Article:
Fabien introduces innovative approach to Digital Volume Correlation
Revolutionising Material Analysis: Sub-Volume Adaptive Meshing in Global Digital Volume Correlation
Materials science is an exciting and constantly evolving study of the properties and behaviour of different materials. Digital Volume Correlation (DVC) is a crucial technique in this field, enabling researchers to accurately track changes and analyse complex structural deformations. By capturing digital images at different stages of deformation, DVC can be used to study the deformation of 3D structures on both small and large scales.
However, when it comes to performing DVC, two approaches emerge: local and global. The local approach divides a 3D image into smaller sub-volumes, independently calculating displacement parameters for each. On the other hand, the global approach computes a shared set of parameters for the entire image. While the global approach yields more accurate results due to continuous displacement interpolation, it faces hardware limitations. The sheer computational power required to manage the entire reference and deformed 3D images during optimisation becomes a barrier.
Dr Fabien Leonard, University of Manchester at Harwell Data Analysis Manager, recently introduced an innovative approach to DVC known as sub-volume adaptive meshing. This revolutionary approach involves partitioning larger volumes into smaller parts that can be processed separately before being combined to provide a comprehensive result. The sub-volume adaptive meshing method has overcome the hardware limitations of previous techniques, enabling more accurate results to be obtained on larger volumes.
The process of sub-volume adaptive meshing involves dividing a large volume into smaller, more manageable sub-volumes. These sub-volumes can then be processed separately, each undergoing its own meshing process. The meshing process involves dividing the sub-volume into smaller elements or tetrahedra, which can be analysed separately. Once the global DVC process is completed on each individual subvolume, the individual results are merged back together to provide a comprehensive output that accurately tracks changes and analyses complex structural deformations.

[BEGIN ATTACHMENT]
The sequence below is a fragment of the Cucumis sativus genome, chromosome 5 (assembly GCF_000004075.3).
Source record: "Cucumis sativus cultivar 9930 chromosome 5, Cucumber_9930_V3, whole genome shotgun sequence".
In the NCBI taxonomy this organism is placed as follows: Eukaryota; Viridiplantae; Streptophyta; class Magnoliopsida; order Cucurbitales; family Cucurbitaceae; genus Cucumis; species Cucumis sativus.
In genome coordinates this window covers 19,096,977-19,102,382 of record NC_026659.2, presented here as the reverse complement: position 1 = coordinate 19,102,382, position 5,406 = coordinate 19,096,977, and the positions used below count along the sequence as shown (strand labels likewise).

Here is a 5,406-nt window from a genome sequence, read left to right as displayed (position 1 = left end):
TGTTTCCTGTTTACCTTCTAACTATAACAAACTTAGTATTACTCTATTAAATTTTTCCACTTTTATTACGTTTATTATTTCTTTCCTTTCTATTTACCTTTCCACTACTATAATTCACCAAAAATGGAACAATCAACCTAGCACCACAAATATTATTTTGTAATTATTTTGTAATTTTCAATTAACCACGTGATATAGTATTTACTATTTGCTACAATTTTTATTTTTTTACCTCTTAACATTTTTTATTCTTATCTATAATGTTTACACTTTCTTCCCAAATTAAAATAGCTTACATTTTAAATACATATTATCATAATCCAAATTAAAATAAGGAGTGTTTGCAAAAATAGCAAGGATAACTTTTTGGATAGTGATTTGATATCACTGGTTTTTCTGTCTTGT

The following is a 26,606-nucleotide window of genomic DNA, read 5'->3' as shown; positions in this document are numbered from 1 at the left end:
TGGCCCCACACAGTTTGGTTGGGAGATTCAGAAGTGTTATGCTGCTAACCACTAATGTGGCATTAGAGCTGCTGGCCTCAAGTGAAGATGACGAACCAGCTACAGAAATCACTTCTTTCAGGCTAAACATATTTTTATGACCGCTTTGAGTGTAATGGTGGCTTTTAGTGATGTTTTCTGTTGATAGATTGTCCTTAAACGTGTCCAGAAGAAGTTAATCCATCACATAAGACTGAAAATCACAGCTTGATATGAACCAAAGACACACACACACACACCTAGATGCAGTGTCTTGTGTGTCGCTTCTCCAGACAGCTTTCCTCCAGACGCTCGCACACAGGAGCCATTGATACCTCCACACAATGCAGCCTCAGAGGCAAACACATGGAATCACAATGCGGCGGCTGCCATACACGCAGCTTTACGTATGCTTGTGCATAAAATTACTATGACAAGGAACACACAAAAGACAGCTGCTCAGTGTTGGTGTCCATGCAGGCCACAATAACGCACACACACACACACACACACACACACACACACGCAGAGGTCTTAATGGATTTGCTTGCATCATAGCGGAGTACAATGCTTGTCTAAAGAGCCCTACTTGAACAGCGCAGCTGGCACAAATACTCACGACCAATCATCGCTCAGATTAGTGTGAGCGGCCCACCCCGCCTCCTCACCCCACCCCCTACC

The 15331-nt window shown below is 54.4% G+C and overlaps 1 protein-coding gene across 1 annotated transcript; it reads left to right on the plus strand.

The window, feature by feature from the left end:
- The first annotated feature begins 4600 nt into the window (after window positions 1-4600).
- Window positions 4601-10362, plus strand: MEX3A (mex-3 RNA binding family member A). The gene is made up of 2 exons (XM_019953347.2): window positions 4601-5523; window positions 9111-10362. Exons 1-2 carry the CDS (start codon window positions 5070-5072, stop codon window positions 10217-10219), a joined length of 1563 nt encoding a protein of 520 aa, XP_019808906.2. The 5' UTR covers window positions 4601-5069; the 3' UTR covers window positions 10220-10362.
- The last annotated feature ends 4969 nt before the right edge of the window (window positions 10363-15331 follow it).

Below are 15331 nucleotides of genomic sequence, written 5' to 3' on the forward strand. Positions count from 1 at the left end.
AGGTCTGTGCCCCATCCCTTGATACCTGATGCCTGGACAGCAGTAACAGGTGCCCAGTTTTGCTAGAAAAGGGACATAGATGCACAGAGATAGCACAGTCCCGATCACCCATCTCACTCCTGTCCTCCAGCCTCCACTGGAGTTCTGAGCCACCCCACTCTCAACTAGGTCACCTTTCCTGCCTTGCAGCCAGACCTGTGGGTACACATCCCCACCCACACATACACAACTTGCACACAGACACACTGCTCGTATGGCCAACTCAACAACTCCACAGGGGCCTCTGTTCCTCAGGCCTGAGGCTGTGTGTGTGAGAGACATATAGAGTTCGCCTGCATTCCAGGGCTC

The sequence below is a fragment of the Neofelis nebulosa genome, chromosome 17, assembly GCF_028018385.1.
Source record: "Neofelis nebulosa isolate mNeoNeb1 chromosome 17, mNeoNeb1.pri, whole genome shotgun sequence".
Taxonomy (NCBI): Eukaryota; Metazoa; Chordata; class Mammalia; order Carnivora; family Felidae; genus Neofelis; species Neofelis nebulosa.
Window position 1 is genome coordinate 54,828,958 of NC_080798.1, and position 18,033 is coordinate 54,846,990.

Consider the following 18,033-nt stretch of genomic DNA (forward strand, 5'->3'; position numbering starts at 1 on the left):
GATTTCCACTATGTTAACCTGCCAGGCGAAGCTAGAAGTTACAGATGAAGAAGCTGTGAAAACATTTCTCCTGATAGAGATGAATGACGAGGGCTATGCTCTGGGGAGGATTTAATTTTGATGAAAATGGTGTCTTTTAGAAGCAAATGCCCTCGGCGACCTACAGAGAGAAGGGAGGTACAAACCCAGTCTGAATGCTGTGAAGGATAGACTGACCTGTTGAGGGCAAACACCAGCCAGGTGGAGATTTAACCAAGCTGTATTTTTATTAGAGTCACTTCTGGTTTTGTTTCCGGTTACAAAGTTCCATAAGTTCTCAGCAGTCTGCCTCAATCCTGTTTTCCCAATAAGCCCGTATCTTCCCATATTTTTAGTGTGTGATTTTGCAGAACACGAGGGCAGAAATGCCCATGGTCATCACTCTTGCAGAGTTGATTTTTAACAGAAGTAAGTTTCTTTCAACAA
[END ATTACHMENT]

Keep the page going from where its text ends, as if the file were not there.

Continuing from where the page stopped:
One of the primary benefits of sub-volume adaptive meshing is its ability to provide accurate and reliable data on the deformation of 3D structures. By partitioning larger volumes into smaller sub-volumes and processing them separately, researchers can obtain more accurate results on larger volumes without the hardware limitations that were previously encountered. This innovation has gained immense popularity among researchers in materials science, who constantly strive to improve their understanding of the properties and behaviour of different materials.
A test was completed on a graphite sample to see how it holds up under pressure. The area being looked at exceeded the computation limitations. The use of sub-volume adaptive meshing overcame the hardware limitations where global DVC is required over large volumes, and meshing density can be user-defined to fit the expected damage location within the sample.
In conclusion, the sub-volume adaptive meshing technique has revolutionised the field of materials science, providing researchers with a more accurate and reliable method for studying the deformation of 3D structures. This technique has overcome the hardware limitations of previous methods, enabling researchers to obtain more precise results on larger volumes. As the field of materials science continues to evolve, it is likely that we will see further innovations such as this, which will help to deepen our understanding of the properties and behaviour of different materials.
This work was supported by the EPSRC project “Reducing Risk through Uncertainty Quantification for Past, Present and Future Generations of Nuclear Power Plants” (EP/R012423/1).
To explore the findings further read the paper (PDF file) or access the presentation.